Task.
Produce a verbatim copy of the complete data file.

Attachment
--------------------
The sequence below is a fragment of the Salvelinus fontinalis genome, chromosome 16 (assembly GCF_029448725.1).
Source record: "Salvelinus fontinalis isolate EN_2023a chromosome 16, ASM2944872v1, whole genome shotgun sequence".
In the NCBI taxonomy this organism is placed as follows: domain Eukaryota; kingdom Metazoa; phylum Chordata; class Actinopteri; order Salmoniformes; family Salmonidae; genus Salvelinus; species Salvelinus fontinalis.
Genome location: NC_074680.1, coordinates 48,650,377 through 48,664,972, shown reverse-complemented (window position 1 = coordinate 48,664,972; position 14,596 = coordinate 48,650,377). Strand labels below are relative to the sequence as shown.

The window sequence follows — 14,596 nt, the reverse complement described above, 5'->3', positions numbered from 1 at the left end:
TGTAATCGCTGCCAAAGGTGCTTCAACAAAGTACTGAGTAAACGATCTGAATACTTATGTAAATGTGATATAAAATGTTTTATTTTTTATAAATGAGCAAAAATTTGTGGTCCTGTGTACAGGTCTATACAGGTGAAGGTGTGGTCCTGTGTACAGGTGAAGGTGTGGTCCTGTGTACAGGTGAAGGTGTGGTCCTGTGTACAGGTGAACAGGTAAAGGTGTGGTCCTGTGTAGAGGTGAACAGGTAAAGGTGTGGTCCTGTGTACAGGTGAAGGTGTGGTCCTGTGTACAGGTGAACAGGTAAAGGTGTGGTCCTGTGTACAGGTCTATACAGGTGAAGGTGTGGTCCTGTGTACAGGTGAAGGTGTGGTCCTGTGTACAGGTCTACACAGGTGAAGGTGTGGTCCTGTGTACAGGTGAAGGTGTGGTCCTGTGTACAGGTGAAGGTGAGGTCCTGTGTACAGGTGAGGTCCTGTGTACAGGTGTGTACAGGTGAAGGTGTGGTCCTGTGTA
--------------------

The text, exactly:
The sequence below is a fragment of the Salvelinus fontinalis genome, chromosome 16 (assembly GCF_029448725.1).
Source record: "Salvelinus fontinalis isolate EN_2023a chromosome 16, ASM2944872v1, whole genome shotgun sequence".
In the NCBI taxonomy this organism is placed as follows: domain Eukaryota; kingdom Metazoa; phylum Chordata; class Actinopteri; order Salmoniformes; family Salmonidae; genus Salvelinus; species Salvelinus fontinalis.
Genome location: NC_074680.1, coordinates 48,650,377 through 48,664,972, shown reverse-complemented (window position 1 = coordinate 48,664,972; position 14,596 = coordinate 48,650,377). Strand labels below are relative to the sequence as shown.

The window sequence follows — 14,596 nt, the reverse complement described above, 5'->3', positions numbered from 1 at the left end:
TGTAATCGCTGCCAAAGGTGCTTCAACAAAGTACTGAGTAAACGATCTGAATACTTATGTAAATGTGATATAAAATGTTTTATTTTTTATAAATGAGCAAAAATTTGTGGTCCTGTGTACAGGTCTATACAGGTGAAGGTGTGGTCCTGTGTACAGGTGAAGGTGTGGTCCTGTGTACAGGTGAAGGTGTGGTCCTGTGTACAGGTGAACAGGTAAAGGTGTGGTCCTGTGTAGAGGTGAACAGGTAAAGGTGTGGTCCTGTGTACAGGTGAAGGTGTGGTCCTGTGTACAGGTGAACAGGTAAAGGTGTGGTCCTGTGTACAGGTCTATACAGGTGAAGGTGTGGTCCTGTGTACAGGTGAAGGTGTGGTCCTGTGTACAGGTCTACACAGGTGAAGGTGTGGTCCTGTGTACAGGTGAAGGTGTGGTCCTGTGTACAGGTGAAGGTGAGGTCCTGTGTACAGGTGAGGTCCTGTGTACAGGTGTGTACAGGTGAAGGTGTGGTCCTGTGTA